We spell away the overhanging night,
We spell away the soldiers and the fright.

There’s a cool web of language winds us in,
Retreat from too much joy or too much fear:
We grow sea-green at last and coldly die
In brininess and volubility.

But if we let our tongues lose self-possession,
Throwing off language and its watery clasp
Before our death, instead of when death comes,
Facing the wide glare of the children’s day,
Facing the rose, the dark sky and the drums,
We shall go mad no doubt and die that way.

Robert Graves

Week 379: November Surf, by Robinson Jeffers

This is an uneasy poem for those of us who like to think of ourselves as humane liberals. We may be aware that a lot of the earth’s problems are caused by overpopulation, but we don’t want anyone to actually die – just go a bit easy on the procreation thing, eh guys? Robinson Jeffers made no pretence of being a humane liberal and seems to be foreseeing, with some relish, a more decisive solution to our problems, though the exact nature of the storm that the future is preparing for us is not specified. Take your pick…

November Surf

Some lucky day each November great waves awake and are drawn
Like smoking mountains bright from the west
And come and cover the cliff with white violent cleanness: then suddenly
The old granite forgets half a year’s filth:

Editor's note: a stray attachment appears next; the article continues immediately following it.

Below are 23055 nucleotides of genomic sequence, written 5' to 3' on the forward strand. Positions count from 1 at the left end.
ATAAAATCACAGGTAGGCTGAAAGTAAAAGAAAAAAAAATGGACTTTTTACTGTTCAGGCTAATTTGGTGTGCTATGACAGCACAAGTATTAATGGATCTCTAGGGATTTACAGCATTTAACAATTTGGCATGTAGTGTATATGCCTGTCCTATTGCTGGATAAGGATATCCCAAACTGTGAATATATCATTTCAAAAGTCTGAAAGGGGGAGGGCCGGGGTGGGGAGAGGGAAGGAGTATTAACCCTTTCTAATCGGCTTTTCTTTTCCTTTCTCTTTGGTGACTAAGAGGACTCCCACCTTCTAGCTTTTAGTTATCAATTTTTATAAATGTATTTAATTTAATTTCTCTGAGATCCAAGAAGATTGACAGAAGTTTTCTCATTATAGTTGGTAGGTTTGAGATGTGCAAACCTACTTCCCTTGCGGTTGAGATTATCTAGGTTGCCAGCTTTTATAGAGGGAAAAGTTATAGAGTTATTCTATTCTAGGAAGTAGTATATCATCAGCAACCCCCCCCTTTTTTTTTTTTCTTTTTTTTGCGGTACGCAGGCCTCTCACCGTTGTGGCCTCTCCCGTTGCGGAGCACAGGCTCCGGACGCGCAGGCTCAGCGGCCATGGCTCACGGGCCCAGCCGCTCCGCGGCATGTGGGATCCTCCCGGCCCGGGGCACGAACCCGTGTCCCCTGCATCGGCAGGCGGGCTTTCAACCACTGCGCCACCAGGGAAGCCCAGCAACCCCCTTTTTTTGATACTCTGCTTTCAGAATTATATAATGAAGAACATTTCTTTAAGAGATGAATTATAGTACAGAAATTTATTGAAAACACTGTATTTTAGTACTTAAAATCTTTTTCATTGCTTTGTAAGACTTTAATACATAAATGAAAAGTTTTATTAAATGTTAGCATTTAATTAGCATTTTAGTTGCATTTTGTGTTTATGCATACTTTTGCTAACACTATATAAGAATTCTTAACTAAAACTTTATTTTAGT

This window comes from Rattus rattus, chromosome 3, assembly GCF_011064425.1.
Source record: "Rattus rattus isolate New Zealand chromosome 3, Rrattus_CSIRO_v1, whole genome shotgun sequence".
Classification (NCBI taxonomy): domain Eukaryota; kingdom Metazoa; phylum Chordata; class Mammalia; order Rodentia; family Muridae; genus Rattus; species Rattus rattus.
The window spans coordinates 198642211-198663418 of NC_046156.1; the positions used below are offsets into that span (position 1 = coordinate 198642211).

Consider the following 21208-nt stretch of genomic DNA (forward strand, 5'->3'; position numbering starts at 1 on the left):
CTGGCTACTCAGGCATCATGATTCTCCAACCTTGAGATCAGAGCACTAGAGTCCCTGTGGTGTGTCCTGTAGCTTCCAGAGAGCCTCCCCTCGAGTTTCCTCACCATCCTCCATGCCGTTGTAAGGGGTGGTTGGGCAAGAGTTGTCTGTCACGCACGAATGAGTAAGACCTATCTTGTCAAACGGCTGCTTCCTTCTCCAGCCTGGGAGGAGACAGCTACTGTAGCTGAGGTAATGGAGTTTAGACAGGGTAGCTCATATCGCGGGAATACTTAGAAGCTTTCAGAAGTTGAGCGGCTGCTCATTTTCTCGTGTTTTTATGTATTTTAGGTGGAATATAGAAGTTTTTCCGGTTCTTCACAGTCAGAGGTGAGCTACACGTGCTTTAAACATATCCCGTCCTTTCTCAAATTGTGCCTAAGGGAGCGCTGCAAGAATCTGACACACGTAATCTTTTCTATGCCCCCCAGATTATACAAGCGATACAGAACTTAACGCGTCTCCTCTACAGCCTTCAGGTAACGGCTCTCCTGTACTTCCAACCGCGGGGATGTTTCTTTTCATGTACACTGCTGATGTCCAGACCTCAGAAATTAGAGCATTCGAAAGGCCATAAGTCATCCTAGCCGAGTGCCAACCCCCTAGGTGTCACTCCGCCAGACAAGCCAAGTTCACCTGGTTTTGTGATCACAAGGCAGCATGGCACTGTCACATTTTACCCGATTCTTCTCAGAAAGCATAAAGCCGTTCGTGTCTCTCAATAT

The orange-peel, eggshells, papers, pieces of clothing, the clots
Of dung in corners of the rock, and used
Sheaths that make light love safe in the evenings: all the droppings of the summer
Idlers washed off in a winter ecstasy:
I think this cumbered continent envies its cliff then. . . . But all seasons
The earth, in her childlike prophetic sleep,
Keeps dreaming of the bath of a storm that prepares up the long coast
Of the future to scour more than her sea-lines:
The cities gone down, the people fewer and the hawks more numerous,
The rivers mouth to source pure; when the two-footed
Mammal, being someways one of the nobler animals, regains
The dignity of room, the value of rareness.

Robinson Jeffers

Week 378: John Kinsella’s Lament For Mrs Mary Moore

I confess to having a soft spot for this week’s cheerfully disreputable piece. OK, I’m not sure that the Irish Catholic Church would have approved of John Kinsella’s somewhat cavalier attitude towards familial ties, and I suppose I shouldn’t either, but it’s good fun, and it does show Yeats’s unusual range as a poet – it’s a long way from this sort of thing to poems like ‘Easter 1916’.

John Kinsella’s Lament For Mrs Mary Moore

A bloody and a sudden end,
Gunshot or a noose,
For Death who takes what man would keep,
Leaves what man would lose.
He might have had my sister,
My cousins by the score,
But nothing satisfied the fool
But my dear Mary Moore,
None other knows what pleasures man
At table or in bed.
What shall I do for pretty girls
Now my old bawd is dead?

Though stiff to strike a bargain,
Like an old Jew man,
Her bargain struck we laughed and talked
And emptied many a can;
And O! but she had stories,
Though not for the priest’s ear,
To keep the soul of man alive,
Banish age and care,
And being old she put a skin
On everything she said.
What shall I do for pretty girls
Now my old bawd is dead?

The priests have got a book that says
But for Adam’s sin
Eden’s Garden would be there
And I there within.
No expectation fails there,
No pleasing habit ends,
No man grows old, no girl grows cold
But friends walk by friends.
Who quarrels over halfpennies
That plucks the trees for bread?
What shall I do for pretty girls
Now my old bawd is dead?
 

W.B.Yeats

Week 377: The Old Couple, by F. Pratt Green